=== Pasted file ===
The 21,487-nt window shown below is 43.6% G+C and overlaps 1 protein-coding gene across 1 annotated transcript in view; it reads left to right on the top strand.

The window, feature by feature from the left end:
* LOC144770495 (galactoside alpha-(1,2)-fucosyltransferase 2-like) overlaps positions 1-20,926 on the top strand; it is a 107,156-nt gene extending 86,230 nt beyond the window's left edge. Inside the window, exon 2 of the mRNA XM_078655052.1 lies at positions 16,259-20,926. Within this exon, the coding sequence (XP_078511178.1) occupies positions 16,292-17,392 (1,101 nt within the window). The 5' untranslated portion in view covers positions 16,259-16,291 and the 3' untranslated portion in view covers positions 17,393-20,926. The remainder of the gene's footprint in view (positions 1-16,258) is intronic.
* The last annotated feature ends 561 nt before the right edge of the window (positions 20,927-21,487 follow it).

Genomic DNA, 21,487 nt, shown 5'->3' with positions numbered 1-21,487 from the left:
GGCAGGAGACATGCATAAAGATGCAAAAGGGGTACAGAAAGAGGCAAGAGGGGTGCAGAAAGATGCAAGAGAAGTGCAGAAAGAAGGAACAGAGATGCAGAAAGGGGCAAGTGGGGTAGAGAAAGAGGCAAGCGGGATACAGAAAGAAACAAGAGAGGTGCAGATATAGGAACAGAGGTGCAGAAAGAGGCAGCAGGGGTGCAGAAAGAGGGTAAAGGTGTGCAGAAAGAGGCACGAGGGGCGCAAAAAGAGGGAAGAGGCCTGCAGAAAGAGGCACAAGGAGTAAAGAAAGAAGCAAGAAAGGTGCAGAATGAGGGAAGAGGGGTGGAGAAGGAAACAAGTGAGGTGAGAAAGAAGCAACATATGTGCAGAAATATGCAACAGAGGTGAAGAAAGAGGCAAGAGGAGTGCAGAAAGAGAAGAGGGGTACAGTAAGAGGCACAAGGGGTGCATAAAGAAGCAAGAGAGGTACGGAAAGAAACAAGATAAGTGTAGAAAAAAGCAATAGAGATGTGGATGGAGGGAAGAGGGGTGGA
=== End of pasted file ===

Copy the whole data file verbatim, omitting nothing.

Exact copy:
The 21,487-nt window shown below is 43.6% G+C and overlaps 1 protein-coding gene across 1 annotated transcript in view; it reads left to right on the top strand.

The window, feature by feature from the left end:
* LOC144770495 (galactoside alpha-(1,2)-fucosyltransferase 2-like) overlaps positions 1-20,926 on the top strand; it is a 107,156-nt gene extending 86,230 nt beyond the window's left edge. Inside the window, exon 2 of the mRNA XM_078655052.1 lies at positions 16,259-20,926. Within this exon, the coding sequence (XP_078511178.1) occupies positions 16,292-17,392 (1,101 nt within the window). The 5' untranslated portion in view covers positions 16,259-16,291 and the 3' untranslated portion in view covers positions 17,393-20,926. The remainder of the gene's footprint in view (positions 1-16,258) is intronic.
* The last annotated feature ends 561 nt before the right edge of the window (positions 20,927-21,487 follow it).

Genomic DNA, 21,487 nt, shown 5'->3' with positions numbered 1-21,487 from the left:
GGCAGGAGACATGCATAAAGATGCAAAAGGGGTACAGAAAGAGGCAAGAGGGGTGCAGAAAGATGCAAGAGAAGTGCAGAAAGAAGGAACAGAGATGCAGAAAGGGGCAAGTGGGGTAGAGAAAGAGGCAAGCGGGATACAGAAAGAAACAAGAGAGGTGCAGATATAGGAACAGAGGTGCAGAAAGAGGCAGCAGGGGTGCAGAAAGAGGGTAAAGGTGTGCAGAAAGAGGCACGAGGGGCGCAAAAAGAGGGAAGAGGCCTGCAGAAAGAGGCACAAGGAGTAAAGAAAGAAGCAAGAAAGGTGCAGAATGAGGGAAGAGGGGTGGAGAAGGAAACAAGTGAGGTGAGAAAGAAGCAACATATGTGCAGAAATATGCAACAGAGGTGAAGAAAGAGGCAAGAGGAGTGCAGAAAGAGAAGAGGGGTACAGTAAGAGGCACAAGGGGTGCATAAAGAAGCAAGAGAGGTACGGAAAGAAACAAGATAAGTGTAGAAAAAAGCAATAGAGATGTGGATGGAGGGAAGAGGGGTGGA